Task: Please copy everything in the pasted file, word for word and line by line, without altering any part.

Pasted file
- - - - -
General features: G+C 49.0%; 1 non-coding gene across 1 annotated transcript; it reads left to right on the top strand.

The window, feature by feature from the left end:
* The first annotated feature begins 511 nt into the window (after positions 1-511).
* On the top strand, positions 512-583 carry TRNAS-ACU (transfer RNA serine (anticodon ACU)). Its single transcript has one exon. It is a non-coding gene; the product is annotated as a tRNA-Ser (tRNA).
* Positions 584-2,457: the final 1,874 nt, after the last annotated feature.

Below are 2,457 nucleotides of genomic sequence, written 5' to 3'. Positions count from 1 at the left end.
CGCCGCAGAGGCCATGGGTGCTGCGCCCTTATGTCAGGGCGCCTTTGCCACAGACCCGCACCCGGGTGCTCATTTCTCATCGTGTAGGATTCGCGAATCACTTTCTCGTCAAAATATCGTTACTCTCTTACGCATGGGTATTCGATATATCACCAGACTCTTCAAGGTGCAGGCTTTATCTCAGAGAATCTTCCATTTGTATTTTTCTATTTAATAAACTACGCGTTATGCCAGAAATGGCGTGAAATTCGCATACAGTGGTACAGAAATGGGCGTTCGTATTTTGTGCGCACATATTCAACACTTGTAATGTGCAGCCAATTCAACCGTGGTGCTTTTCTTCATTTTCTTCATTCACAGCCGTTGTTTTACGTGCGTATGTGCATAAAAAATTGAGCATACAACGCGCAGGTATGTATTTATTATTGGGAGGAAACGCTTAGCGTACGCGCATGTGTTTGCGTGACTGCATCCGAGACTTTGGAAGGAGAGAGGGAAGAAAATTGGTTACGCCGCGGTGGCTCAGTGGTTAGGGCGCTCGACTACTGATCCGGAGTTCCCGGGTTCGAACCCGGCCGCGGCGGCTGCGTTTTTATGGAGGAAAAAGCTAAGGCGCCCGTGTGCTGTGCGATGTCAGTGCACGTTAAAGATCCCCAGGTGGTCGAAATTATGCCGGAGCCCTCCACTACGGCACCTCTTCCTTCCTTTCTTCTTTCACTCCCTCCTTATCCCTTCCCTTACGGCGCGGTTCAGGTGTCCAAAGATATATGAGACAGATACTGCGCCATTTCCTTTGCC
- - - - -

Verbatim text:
General features: G+C 49.0%; 1 non-coding gene across 1 annotated transcript; it reads left to right on the top strand.

The window, feature by feature from the left end:
* The first annotated feature begins 511 nt into the window (after positions 1-511).
* On the top strand, positions 512-583 carry TRNAS-ACU (transfer RNA serine (anticodon ACU)). Its single transcript has one exon. It is a non-coding gene; the product is annotated as a tRNA-Ser (tRNA).
* Positions 584-2,457: the final 1,874 nt, after the last annotated feature.

Below are 2,457 nucleotides of genomic sequence, written 5' to 3'. Positions count from 1 at the left end.
CGCCGCAGAGGCCATGGGTGCTGCGCCCTTATGTCAGGGCGCCTTTGCCACAGACCCGCACCCGGGTGCTCATTTCTCATCGTGTAGGATTCGCGAATCACTTTCTCGTCAAAATATCGTTACTCTCTTACGCATGGGTATTCGATATATCACCAGACTCTTCAAGGTGCAGGCTTTATCTCAGAGAATCTTCCATTTGTATTTTTCTATTTAATAAACTACGCGTTATGCCAGAAATGGCGTGAAATTCGCATACAGTGGTACAGAAATGGGCGTTCGTATTTTGTGCGCACATATTCAACACTTGTAATGTGCAGCCAATTCAACCGTGGTGCTTTTCTTCATTTTCTTCATTCACAGCCGTTGTTTTACGTGCGTATGTGCATAAAAAATTGAGCATACAACGCGCAGGTATGTATTTATTATTGGGAGGAAACGCTTAGCGTACGCGCATGTGTTTGCGTGACTGCATCCGAGACTTTGGAAGGAGAGAGGGAAGAAAATTGGTTACGCCGCGGTGGCTCAGTGGTTAGGGCGCTCGACTACTGATCCGGAGTTCCCGGGTTCGAACCCGGCCGCGGCGGCTGCGTTTTTATGGAGGAAAAAGCTAAGGCGCCCGTGTGCTGTGCGATGTCAGTGCACGTTAAAGATCCCCAGGTGGTCGAAATTATGCCGGAGCCCTCCACTACGGCACCTCTTCCTTCCTTTCTTCTTTCACTCCCTCCTTATCCCTTCCCTTACGGCGCGGTTCAGGTGTCCAAAGATATATGAGACAGATACTGCGCCATTTCCTTTGCC